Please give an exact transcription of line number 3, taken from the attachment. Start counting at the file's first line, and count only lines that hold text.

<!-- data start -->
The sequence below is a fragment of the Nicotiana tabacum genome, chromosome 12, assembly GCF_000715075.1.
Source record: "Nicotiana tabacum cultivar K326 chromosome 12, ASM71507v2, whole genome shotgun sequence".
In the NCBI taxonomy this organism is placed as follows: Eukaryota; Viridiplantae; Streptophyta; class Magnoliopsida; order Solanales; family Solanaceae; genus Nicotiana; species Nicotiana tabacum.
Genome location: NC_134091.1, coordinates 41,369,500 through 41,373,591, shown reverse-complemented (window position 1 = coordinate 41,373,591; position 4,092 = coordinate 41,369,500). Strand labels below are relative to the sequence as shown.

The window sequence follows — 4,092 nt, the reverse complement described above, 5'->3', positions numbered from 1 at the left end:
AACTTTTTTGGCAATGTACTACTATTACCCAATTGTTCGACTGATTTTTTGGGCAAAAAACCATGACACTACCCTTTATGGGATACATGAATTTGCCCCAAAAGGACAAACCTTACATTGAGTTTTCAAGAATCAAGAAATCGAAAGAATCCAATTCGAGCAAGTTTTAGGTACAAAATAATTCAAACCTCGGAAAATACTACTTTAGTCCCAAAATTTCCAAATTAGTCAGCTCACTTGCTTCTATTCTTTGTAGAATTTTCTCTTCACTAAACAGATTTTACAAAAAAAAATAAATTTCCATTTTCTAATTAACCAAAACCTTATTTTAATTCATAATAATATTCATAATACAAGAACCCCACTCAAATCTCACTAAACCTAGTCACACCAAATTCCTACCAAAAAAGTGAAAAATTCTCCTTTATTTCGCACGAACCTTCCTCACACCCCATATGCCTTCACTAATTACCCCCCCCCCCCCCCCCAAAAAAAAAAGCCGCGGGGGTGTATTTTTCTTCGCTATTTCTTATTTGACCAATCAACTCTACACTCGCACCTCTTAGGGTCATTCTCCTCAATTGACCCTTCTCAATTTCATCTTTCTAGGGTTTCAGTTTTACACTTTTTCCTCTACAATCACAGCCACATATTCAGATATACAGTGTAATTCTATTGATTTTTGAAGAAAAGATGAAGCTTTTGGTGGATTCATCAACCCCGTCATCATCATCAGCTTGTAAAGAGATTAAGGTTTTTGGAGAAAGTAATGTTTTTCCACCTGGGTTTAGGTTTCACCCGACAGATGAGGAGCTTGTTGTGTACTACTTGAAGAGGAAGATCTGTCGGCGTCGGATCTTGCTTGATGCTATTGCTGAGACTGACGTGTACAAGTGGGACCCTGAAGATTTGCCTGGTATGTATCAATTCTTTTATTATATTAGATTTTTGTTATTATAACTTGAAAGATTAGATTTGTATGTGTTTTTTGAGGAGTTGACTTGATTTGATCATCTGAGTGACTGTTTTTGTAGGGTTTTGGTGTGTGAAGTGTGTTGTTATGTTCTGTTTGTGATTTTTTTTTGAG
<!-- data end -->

In the NCBI taxonomy this organism is placed as follows: Eukaryota; Viridiplantae; Streptophyta; class Magnoliopsida; order Solanales; family Solanaceae; genus Nicotiana; species Nicotiana tabacum.